Haunting, visceral, vast. These are a few words that float up from the subconscious when viewing the work of Sarah Spiezio. You feel that you've trespassed somewhere intimate, and yet the artist shares these visions with us freely. In fact, she says a foundation of her work is "exploring the uncomfortable." As a neurodiversity-affirming therapist and someone who is multiply neurodivergent and chronically ill, she is uniquely qualified to help us meet ourselves.
Spiezio has been drawn to creating for as long as she can remember. Even though she never colored inside the lines of her coloring book, art was her candle in the darkness. She credits some of her early foundations to having the same art teacher for multiple years in school. This gave her the confidence needed to try out multiple mediums and methods. Later, attending Lesley University's holistic psychology program, she discovered the world of art therapy. Though she tells a very relatable story of her painting professor not understanding the way she painted, she also speaks of that season with excitement:
"At the time, my autism was undiagnosed, as well as my dissociative disorder, but I had just received a diagnosis of borderline personality disorder the year prior to starting. I was just beginning to navigate into my own mental health for the first time. Because of this, moving into art therapy felt like a natural progression. Most of the undergraduate classes are focused on learning about mental health and exploring your own mental health experience. I was able to understand myself and my mental health in a way I never had before, and I documented the learning process through art along the way."
With all this learning, Sarah makes no claims of having it all figured out. She tells us about her struggles with imposter syndrome, the days when Ehlers Danlos makes it too painful to sit and engage, and "many nights applying paint onto the canvas as I’m falling in and out of sleep." She shares a very nuanced understanding of creative blocks with us, one that asks for gentleness and acceptance.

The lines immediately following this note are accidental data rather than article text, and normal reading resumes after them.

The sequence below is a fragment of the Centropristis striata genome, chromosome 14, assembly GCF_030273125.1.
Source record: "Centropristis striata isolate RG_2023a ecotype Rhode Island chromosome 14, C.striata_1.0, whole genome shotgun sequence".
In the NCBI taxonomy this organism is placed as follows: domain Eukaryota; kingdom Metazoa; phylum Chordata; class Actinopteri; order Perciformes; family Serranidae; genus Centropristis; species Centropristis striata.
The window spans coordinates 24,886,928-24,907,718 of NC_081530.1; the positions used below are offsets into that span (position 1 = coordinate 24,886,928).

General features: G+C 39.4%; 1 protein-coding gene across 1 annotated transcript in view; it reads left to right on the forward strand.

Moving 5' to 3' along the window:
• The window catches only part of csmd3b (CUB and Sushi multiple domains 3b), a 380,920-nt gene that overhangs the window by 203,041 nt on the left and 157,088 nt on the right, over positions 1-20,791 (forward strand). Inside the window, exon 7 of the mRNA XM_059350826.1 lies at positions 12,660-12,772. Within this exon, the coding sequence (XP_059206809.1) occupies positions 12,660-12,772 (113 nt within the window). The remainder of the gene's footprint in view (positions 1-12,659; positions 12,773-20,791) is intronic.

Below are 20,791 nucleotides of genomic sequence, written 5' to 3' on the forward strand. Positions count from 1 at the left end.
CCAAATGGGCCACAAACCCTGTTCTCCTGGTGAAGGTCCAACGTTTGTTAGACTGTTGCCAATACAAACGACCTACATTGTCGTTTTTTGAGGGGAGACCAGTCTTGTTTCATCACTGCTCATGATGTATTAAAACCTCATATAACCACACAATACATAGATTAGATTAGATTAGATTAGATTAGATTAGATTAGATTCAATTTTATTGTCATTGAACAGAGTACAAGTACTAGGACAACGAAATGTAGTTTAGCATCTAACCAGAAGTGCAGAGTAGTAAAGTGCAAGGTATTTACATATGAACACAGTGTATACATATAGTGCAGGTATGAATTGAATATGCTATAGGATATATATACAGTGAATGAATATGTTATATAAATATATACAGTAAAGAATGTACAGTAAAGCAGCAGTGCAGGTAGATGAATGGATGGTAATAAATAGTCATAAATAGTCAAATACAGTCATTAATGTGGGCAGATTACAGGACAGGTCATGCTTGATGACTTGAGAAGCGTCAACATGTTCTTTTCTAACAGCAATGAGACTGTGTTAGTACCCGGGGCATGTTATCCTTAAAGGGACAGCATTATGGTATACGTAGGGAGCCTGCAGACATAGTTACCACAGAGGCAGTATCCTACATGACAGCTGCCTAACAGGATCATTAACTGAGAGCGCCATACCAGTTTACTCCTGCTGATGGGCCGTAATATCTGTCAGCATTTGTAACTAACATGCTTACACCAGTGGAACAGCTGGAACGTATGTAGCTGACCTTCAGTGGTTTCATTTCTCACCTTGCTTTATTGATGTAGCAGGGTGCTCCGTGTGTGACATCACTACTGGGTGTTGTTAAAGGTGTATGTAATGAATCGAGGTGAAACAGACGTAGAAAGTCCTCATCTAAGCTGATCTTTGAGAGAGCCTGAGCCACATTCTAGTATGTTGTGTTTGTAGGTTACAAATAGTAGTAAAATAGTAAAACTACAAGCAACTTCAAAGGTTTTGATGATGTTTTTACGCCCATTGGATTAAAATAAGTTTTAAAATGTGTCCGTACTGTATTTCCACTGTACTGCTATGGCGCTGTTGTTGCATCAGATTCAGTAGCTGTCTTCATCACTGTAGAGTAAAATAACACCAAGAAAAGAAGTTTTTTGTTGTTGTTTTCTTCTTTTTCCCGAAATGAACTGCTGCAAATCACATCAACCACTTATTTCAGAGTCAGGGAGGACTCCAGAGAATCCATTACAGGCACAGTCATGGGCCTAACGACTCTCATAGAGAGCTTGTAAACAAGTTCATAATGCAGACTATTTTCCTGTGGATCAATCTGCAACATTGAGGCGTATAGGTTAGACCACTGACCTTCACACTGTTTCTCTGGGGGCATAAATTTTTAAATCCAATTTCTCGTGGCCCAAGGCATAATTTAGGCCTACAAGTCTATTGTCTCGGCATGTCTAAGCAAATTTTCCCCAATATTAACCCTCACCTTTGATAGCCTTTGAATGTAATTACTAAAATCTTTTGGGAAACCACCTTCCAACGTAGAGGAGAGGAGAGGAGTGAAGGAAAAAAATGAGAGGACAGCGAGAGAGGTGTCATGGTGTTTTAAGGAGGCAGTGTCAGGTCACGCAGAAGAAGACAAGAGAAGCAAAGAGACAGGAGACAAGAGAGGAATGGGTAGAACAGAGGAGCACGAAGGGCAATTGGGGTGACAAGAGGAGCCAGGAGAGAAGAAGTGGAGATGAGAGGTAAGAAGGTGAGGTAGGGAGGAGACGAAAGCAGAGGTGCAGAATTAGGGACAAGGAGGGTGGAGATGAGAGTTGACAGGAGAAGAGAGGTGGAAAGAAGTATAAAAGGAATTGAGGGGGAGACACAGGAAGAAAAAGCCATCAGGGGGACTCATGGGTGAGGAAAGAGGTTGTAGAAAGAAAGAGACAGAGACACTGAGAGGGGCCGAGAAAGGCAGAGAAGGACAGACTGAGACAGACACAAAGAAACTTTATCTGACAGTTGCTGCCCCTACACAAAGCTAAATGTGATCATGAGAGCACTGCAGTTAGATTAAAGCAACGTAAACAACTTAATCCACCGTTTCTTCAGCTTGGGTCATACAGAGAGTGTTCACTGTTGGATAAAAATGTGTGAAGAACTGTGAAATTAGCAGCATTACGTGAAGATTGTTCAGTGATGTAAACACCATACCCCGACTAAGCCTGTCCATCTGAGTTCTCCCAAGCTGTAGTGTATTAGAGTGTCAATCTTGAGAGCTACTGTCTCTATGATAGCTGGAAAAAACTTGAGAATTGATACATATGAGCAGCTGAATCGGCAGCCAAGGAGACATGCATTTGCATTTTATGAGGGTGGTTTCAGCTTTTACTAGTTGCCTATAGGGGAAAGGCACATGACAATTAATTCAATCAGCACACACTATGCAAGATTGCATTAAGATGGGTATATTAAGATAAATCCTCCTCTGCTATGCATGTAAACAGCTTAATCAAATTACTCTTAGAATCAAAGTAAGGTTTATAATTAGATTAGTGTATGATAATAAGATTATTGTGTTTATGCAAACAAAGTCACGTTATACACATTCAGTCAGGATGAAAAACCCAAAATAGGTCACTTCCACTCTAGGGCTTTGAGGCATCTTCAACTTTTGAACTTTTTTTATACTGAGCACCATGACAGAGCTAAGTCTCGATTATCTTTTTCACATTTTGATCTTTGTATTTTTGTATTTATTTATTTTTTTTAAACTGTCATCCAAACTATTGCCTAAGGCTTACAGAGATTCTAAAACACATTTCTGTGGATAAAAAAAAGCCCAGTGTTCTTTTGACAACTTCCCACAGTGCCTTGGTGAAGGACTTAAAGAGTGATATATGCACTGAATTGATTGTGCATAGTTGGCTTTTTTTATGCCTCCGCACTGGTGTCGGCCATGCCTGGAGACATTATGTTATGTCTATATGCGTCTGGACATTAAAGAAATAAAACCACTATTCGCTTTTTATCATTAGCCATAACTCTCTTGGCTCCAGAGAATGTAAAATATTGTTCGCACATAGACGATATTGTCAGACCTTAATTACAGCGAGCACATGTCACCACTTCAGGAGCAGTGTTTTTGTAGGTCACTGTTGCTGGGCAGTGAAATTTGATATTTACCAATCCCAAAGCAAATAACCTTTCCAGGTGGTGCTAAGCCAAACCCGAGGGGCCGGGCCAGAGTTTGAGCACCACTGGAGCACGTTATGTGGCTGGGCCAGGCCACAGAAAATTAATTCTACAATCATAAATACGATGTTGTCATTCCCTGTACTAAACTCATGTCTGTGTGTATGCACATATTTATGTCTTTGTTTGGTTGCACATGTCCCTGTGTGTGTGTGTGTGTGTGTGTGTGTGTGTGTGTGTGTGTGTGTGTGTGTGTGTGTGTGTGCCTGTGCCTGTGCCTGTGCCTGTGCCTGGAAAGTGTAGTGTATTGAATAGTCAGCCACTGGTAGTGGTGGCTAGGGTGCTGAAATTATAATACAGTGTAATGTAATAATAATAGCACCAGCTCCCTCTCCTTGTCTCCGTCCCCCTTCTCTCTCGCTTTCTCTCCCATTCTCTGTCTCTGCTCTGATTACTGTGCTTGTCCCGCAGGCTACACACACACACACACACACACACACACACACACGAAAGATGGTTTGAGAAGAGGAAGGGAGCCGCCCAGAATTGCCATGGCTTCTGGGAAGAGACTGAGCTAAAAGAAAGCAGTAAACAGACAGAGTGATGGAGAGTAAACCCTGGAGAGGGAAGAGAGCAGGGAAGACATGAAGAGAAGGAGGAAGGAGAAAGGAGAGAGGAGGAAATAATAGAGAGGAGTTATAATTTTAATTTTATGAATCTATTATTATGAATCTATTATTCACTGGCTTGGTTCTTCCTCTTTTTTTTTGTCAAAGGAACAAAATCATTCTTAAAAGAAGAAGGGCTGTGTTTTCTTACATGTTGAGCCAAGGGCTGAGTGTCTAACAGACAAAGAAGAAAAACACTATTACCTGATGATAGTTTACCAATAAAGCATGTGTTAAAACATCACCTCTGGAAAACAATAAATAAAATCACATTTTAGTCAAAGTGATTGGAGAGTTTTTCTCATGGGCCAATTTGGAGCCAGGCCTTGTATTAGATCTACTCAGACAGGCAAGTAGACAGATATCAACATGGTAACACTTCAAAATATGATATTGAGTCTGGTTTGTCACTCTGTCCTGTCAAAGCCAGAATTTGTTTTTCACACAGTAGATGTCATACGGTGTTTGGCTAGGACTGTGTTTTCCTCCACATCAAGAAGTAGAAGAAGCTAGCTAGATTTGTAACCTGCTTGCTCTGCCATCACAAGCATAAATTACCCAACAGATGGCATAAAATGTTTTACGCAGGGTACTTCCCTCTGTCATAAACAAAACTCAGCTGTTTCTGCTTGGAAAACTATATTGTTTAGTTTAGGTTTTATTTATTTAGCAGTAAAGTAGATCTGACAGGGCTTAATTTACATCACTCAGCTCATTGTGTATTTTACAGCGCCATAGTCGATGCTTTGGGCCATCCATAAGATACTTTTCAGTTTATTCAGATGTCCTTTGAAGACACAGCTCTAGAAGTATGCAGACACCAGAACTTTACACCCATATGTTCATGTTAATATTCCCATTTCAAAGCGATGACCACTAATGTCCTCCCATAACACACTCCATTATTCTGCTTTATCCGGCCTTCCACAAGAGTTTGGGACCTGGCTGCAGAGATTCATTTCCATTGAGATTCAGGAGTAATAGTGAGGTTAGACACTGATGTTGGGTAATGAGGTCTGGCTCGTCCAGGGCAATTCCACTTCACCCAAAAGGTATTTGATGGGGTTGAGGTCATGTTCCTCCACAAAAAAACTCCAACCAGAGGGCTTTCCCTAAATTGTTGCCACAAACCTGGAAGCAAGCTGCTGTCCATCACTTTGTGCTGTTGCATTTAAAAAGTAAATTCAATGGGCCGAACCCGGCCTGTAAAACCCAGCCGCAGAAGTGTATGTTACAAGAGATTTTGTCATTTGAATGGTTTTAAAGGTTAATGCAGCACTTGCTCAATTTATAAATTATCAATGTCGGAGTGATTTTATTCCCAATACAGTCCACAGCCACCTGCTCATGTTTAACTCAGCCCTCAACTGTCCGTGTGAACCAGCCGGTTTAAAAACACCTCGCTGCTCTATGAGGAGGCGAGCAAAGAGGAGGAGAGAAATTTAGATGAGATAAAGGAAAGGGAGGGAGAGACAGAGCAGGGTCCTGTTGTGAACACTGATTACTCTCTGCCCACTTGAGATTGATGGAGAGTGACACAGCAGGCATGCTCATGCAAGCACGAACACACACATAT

"I have found I have to first start with some internal processing before my creativity can be utilized. There are periods I go months blocked creatively. When this happens, it results in frustration and sadness because I can’t externalize the experience. But it's because I don’t know enough about it yet, I haven’t explored it enough internally. I can create from a place of chaos or overwhelming pain, but I need to approach it from the right angle to access a creative flow. In order to know how to approach it, I need to fully see and accept the situation for what it is."
Sarah gives the same kind-spirited advice to people who want to follow in her footsteps and use their work to process their pain. "You need to be ready to face what comes up when exploring or, at least, have tools to support yourself through that process." She suggests additional therapy if accessible, relying on your support network, and being an observer of the process instead of being swallowed up by reliving old experiences. Though it's not for the faint of heart, "Art as therapy is absolutely beneficial for integrating pain."
Sarah tells us, "The only goal I’ve ever had for my art is for it to be a conduit that connects me to others." At the writing of this article, she was doing just that, starting art classes with autistic community members. With the wisdom, kindness, and visual skill she brings, we know she'll get to be part of much more connection and healing. "Communication and connection are how we process through [the] discomfort. I want to normalize that experiencing such deep pain is part of being human, and it can be transformed into beautiful strength."
Embrace the beauty of art and kindness by following Sarah Spiezio on Instagram at @painted.hands.hippie.hearts.